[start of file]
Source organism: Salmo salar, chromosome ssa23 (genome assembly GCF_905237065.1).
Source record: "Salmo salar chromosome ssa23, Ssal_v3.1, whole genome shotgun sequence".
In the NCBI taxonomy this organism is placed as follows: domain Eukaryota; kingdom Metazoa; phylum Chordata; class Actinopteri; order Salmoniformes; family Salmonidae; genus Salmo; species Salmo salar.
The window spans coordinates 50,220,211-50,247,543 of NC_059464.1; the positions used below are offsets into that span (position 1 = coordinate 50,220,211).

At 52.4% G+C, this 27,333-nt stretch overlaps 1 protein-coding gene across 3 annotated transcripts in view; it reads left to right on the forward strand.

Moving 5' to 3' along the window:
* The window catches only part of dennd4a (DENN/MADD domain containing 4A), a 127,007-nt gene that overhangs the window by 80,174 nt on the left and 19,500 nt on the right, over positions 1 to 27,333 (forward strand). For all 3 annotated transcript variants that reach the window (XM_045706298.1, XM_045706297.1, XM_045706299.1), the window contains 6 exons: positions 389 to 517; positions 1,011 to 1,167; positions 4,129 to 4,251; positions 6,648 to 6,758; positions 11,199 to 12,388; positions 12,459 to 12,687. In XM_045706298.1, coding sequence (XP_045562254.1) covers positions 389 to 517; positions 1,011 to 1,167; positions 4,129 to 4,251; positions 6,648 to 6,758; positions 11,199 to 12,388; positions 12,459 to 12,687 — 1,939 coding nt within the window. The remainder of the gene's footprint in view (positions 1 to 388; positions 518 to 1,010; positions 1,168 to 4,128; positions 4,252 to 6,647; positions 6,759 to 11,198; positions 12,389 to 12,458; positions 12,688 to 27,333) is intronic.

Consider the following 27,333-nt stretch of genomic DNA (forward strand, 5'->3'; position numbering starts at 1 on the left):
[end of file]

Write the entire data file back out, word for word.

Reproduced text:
Source organism: Salmo salar, chromosome ssa23 (genome assembly GCF_905237065.1).
Source record: "Salmo salar chromosome ssa23, Ssal_v3.1, whole genome shotgun sequence".
In the NCBI taxonomy this organism is placed as follows: domain Eukaryota; kingdom Metazoa; phylum Chordata; class Actinopteri; order Salmoniformes; family Salmonidae; genus Salmo; species Salmo salar.
The window spans coordinates 50,220,211-50,247,543 of NC_059464.1; the positions used below are offsets into that span (position 1 = coordinate 50,220,211).

At 52.4% G+C, this 27,333-nt stretch overlaps 1 protein-coding gene across 3 annotated transcripts in view; it reads left to right on the forward strand.

Moving 5' to 3' along the window:
* The window catches only part of dennd4a (DENN/MADD domain containing 4A), a 127,007-nt gene that overhangs the window by 80,174 nt on the left and 19,500 nt on the right, over positions 1 to 27,333 (forward strand). For all 3 annotated transcript variants that reach the window (XM_045706298.1, XM_045706297.1, XM_045706299.1), the window contains 6 exons: positions 389 to 517; positions 1,011 to 1,167; positions 4,129 to 4,251; positions 6,648 to 6,758; positions 11,199 to 12,388; positions 12,459 to 12,687. In XM_045706298.1, coding sequence (XP_045562254.1) covers positions 389 to 517; positions 1,011 to 1,167; positions 4,129 to 4,251; positions 6,648 to 6,758; positions 11,199 to 12,388; positions 12,459 to 12,687 — 1,939 coding nt within the window. The remainder of the gene's footprint in view (positions 1 to 388; positions 518 to 1,010; positions 1,168 to 4,128; positions 4,252 to 6,647; positions 6,759 to 11,198; positions 12,389 to 12,458; positions 12,688 to 27,333) is intronic.

Consider the following 27,333-nt stretch of genomic DNA (forward strand, 5'->3'; position numbering starts at 1 on the left):